Kearney’s decades of service defined by collaborative ‘UAB spirit’

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John Kearney edit streamJohn Kearney, Ph.D., Distinguished Professor and Endowed Professor in Immunology in the Department of MicrobiologyTechnically, John Kearney, Ph.D., has been at UAB for 47 years, despite being honored this year as a 45-year Service Award recipient. Those first two years, he says, don’t count toward his formal employment at UAB; then a postdoctoral fellow, he was supported by a visiting international fellowship during that time following the dental and immunology educations he’d received in Adelaide and Melbourne, Australia.

From there, he became a research associate in pediatrics before joining the Department of Microbiology in 1976 as assistant professor, and there he stayed. Now, Kearney is a Distinguished Professor and Endowed Professor in Immunology in the Department of Microbiology and holds senior scientist or scientist appointments at UAB’s O’Neal Comprehensive Cancer Center, Center for AIDS Research, Comprehensive Diabetes Center and Comprehensive Arthritis, Musculoskeletal, Bone and Autoimmunity Center.

Kearney will be honored for 45 years of service to UAB during the annual Service Awards banquet March 6, along with more than 280 employees with 20 or more years of service.

The almighty B cell

During his time at UAB, Kearney has studied B cells, also known as B lymphocytes, which are a type of white blood cell that secretes antibodies and fights off common bacteria and viruses. His research through the years has been published in Nature, Immunity, Science, Journal of Immunology, Nature Immunology, Infection and Immunity and more. Overall, he has published more than 230 articles in peer-reviewed publications and about 25 book chapters on various topics in immunology since 1974.

Kearney’s B-cell research has been funded by the National Institutes of Health, the Defense Advanced Research Projects Agency and JDRF, which funds Type 1 diabetes research and advocacy.

“We started calling UAB ‘the University of the Almighty B-Cell.’”

“We started calling UAB ‘the University of the Almighty B-Cell’ after a visitor made a comment about the expertise in that field at UAB,” Kearney said.

One of his current individual NIH grants, which Kearney wrote in his first years as junior faculty, is in its 42nd year of continuous funding — it’s the longest-running NIH grant of its kind at UAB, he says.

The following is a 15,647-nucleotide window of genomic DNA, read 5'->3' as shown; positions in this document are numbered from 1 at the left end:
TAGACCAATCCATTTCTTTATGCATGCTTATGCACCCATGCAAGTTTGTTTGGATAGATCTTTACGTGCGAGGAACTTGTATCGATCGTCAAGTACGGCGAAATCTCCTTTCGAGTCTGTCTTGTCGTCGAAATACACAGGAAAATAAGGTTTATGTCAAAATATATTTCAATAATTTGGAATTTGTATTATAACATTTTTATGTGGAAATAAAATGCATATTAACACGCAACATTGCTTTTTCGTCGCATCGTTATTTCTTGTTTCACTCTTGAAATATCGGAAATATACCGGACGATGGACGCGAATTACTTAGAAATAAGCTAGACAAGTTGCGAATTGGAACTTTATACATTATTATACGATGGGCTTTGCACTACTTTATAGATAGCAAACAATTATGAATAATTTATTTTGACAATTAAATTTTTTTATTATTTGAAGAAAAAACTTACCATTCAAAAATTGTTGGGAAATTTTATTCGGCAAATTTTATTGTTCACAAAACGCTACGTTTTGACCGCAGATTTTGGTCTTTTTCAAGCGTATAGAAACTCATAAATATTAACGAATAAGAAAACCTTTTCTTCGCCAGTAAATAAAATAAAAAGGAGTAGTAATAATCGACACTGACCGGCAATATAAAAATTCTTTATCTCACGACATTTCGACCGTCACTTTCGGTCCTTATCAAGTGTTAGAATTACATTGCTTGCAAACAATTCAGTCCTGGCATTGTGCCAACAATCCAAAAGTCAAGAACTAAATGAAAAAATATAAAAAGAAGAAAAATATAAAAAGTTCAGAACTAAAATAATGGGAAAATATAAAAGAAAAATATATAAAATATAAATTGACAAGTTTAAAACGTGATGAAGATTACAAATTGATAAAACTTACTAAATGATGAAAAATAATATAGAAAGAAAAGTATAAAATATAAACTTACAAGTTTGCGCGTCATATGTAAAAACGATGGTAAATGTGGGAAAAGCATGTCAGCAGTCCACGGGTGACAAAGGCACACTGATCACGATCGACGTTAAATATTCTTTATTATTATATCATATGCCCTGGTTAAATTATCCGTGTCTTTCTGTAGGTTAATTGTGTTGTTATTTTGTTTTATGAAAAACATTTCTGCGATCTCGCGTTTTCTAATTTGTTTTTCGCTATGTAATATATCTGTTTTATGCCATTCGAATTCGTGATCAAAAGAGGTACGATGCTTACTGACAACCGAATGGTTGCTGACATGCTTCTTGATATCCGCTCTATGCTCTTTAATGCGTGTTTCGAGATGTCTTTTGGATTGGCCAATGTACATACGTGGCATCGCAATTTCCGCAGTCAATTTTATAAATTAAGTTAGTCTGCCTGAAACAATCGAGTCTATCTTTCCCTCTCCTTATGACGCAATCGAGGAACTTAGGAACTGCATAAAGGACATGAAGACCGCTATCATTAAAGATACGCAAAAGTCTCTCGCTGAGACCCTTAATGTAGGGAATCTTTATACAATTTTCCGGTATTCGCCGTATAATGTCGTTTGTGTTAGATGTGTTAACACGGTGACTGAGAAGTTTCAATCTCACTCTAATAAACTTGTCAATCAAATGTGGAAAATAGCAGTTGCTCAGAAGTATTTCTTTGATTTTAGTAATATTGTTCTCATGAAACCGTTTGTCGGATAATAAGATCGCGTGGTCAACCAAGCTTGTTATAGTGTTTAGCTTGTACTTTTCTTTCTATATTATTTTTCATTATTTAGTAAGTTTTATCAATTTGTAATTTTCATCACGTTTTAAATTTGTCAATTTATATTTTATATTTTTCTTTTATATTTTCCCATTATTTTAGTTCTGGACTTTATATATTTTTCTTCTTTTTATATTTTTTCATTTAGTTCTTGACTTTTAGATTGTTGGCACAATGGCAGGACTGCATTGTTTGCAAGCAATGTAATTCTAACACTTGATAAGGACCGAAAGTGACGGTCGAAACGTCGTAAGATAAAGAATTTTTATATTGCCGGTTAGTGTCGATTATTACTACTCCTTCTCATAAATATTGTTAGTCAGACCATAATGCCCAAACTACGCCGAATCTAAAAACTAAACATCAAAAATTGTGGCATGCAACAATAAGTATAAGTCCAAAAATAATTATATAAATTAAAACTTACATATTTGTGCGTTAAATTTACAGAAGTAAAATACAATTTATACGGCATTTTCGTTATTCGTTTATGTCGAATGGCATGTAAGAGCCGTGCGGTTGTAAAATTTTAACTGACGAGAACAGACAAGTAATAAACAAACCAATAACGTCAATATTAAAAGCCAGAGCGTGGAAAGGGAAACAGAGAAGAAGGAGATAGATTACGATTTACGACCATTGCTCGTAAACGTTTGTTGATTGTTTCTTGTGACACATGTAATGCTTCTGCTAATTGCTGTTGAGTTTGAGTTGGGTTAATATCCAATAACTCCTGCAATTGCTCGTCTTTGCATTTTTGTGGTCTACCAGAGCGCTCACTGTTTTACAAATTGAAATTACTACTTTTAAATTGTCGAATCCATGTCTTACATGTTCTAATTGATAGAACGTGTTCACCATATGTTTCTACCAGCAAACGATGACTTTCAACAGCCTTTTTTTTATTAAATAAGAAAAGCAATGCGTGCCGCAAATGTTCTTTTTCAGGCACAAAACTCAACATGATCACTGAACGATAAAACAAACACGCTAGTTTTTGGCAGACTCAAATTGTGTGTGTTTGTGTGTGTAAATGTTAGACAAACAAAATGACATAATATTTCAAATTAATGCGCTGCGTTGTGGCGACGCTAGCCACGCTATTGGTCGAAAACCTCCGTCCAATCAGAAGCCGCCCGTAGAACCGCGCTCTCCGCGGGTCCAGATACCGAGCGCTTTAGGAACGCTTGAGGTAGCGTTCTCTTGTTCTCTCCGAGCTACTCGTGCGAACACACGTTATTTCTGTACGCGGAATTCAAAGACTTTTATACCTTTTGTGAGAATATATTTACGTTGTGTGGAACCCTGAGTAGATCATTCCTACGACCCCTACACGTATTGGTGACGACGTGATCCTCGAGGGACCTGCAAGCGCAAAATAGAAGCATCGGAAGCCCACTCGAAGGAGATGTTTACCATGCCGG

“It may outlast me,” Kearney said.

Collaborative nature

The culture upon Kearney’s arrival at 1970s UAB was unique, he says: Many of UAB’s first faculty hires were from other countries who attached less stigma to Birmingham and its history of civil rights injustices.

“Many of us were young then and grew up and matured as scientists together. Many stayed, such as myself,” Kearney said. “People are always collegial here. We were all trying to make the place as good as we could and do the best research we could. Everyone helped each other and it became easy to collaborate and share.”

“People are always collegial here. We were all trying to make the place as good as we could and do the best research we could.”

Combine that with a near-constant construction of new buildings for research labs — Kearney says this “prevented the establishment of scientific fiefdoms and promoted and encouraged cooperation across scientific and medical disciplines” — and you get what he refers to as the “UAB spirit.”

There is free collaboration between departments and cooperation between faculty and trainees is encouraged, Kearney explains. He cites the 2001 anthrax scares as an example; when Gail Cassell, former chair of the Department of Microbiology, first learned of the issue, she wanted to form a DARPA-supported interdisciplinary team to begin conducting research on anthrax. The team formed nearly overnight, Kearney says, with microbiologist Chuck Turnbough, Ph.D., and biochemist Larry DeLucas, O.D., Ph.D., joining forces with other microbiologists and immunologists to study anthrax.

“It happened quickly,” Kearney said. “People were brought into one area, and we successfully researched anthrax together for about 10 years.” The group no longer conducts research together as a team, but it lives on as an example of Kearney’s theory of “the way you can bring people together in the spirit of free-wheeling collaborations” at UAB.

“In my opinion, there is still this spirit of getting things done — a cooperative spirit that pervades the UAB community,” he said.